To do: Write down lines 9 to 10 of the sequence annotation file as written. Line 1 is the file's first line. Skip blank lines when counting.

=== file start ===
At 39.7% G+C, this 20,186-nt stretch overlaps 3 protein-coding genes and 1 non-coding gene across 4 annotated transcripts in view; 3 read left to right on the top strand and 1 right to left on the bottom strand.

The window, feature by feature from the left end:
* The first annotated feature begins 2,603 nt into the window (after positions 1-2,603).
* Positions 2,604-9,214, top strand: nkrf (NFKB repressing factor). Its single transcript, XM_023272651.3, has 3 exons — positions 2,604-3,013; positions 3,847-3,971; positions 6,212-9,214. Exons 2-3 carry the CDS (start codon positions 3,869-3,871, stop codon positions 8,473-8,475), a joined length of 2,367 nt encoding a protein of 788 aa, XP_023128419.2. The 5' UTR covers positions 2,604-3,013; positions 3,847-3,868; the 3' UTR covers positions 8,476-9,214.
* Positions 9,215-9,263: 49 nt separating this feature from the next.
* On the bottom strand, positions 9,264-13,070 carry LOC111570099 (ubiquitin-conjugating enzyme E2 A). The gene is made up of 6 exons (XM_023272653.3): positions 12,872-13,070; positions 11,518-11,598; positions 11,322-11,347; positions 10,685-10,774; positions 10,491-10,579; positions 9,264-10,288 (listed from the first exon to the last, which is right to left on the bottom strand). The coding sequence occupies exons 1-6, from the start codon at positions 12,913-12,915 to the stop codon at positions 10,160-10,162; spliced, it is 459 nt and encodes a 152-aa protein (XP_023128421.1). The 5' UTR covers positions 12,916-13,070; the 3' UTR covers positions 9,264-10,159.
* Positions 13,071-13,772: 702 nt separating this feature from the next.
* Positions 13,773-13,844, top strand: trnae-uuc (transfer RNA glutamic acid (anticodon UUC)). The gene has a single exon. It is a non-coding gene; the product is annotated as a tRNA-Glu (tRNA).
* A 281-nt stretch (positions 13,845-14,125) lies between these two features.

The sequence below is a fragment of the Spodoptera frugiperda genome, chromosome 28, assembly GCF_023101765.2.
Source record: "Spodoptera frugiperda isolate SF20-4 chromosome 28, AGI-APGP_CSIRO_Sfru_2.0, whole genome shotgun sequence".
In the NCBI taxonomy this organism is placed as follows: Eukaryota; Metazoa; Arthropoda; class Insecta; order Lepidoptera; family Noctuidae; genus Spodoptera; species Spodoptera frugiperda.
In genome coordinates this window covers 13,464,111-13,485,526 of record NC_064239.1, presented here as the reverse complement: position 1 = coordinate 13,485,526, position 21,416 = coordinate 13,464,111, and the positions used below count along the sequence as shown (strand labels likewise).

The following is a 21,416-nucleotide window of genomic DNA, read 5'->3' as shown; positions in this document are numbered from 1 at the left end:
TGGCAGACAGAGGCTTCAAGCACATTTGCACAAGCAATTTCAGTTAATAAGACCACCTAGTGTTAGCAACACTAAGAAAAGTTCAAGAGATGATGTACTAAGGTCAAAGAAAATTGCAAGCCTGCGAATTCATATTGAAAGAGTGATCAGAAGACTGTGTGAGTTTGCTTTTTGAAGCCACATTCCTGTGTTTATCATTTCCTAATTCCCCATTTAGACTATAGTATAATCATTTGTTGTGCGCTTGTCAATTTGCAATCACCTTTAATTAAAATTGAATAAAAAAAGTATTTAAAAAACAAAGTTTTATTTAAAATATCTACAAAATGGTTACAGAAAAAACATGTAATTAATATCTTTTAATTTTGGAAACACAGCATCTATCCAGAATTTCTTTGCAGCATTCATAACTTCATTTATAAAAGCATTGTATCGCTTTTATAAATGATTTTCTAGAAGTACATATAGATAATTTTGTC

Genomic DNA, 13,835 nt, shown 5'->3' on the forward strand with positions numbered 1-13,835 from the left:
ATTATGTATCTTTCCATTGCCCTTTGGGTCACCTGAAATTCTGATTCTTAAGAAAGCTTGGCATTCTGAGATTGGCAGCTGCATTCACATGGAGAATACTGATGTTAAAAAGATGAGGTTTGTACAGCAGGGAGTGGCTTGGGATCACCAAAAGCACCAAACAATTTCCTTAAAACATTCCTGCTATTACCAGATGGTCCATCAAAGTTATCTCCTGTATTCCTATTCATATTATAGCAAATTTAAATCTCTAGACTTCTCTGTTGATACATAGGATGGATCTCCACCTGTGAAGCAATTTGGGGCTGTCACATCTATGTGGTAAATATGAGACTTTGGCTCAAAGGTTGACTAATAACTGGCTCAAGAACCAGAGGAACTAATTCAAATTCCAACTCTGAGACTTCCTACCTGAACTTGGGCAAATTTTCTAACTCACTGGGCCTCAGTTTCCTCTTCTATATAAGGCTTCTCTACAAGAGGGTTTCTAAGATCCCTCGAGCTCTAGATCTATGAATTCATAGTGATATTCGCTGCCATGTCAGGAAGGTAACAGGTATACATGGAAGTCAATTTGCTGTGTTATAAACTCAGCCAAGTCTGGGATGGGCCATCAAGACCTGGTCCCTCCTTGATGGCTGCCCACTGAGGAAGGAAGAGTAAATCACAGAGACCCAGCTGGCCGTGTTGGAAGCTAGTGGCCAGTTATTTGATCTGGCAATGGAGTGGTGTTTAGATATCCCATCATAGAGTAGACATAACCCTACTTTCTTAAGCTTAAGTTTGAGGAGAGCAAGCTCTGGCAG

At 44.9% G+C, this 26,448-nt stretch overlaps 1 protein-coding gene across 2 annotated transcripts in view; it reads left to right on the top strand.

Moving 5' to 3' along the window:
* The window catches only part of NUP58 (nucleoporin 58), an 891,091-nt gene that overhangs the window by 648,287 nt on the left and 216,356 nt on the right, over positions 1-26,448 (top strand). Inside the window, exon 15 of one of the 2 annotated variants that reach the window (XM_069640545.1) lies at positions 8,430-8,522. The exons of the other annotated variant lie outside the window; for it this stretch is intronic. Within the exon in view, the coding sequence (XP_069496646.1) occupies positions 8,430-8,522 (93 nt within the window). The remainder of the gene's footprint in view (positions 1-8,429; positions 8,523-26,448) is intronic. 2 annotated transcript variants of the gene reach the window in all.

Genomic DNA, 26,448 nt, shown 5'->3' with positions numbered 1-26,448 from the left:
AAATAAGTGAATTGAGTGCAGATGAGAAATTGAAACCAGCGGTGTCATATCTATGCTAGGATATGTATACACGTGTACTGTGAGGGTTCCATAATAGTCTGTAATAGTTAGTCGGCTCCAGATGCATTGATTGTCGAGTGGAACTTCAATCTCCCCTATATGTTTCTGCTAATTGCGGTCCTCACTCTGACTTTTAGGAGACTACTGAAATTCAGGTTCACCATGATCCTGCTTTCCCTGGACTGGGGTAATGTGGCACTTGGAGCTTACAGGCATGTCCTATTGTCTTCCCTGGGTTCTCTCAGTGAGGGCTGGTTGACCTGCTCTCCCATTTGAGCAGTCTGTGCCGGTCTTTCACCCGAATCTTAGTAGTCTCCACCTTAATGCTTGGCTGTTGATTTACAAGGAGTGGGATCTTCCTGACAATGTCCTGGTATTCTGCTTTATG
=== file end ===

* A 281-nt stretch (positions 13,845-14,125) lies between these two features.

The sequence below is a fragment of the Spodoptera frugiperda genome, chromosome 28, assembly GCF_023101765.2.